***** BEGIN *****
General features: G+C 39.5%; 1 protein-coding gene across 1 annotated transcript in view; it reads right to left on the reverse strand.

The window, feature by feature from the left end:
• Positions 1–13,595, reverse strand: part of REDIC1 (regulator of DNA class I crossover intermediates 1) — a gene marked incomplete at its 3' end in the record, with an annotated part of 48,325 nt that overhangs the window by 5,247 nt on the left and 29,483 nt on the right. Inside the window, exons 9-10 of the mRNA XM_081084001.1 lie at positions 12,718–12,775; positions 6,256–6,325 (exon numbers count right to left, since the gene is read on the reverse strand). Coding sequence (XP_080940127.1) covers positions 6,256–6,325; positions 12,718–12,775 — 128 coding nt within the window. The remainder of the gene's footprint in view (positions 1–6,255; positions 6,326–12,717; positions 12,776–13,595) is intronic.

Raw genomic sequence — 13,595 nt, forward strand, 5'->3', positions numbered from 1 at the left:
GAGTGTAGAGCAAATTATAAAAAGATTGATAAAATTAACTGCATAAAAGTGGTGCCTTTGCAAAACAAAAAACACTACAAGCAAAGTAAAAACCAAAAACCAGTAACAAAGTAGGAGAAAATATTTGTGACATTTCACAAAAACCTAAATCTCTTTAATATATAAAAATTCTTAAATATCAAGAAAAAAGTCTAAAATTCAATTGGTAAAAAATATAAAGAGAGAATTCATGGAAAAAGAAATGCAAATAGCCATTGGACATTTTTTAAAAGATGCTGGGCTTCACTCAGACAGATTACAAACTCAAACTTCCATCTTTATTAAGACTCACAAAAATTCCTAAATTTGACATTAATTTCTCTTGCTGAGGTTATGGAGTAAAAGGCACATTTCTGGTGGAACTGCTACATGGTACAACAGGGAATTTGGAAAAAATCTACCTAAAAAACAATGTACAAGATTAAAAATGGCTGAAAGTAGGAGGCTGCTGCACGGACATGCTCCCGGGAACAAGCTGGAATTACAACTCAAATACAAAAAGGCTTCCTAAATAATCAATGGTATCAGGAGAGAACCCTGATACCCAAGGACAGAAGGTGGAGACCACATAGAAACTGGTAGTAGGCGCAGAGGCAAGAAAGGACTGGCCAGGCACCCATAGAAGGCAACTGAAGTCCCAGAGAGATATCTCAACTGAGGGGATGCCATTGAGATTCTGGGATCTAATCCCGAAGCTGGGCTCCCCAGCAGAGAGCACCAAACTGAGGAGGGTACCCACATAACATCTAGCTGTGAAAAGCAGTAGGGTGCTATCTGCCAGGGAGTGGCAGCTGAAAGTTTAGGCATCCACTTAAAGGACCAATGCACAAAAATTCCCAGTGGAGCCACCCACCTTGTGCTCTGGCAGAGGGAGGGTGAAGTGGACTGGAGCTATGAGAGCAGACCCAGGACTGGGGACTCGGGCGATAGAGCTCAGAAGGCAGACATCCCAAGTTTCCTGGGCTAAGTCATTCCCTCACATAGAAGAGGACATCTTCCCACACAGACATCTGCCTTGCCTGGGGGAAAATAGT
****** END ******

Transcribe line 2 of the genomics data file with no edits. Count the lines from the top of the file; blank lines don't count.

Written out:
The window, feature by feature from the left end: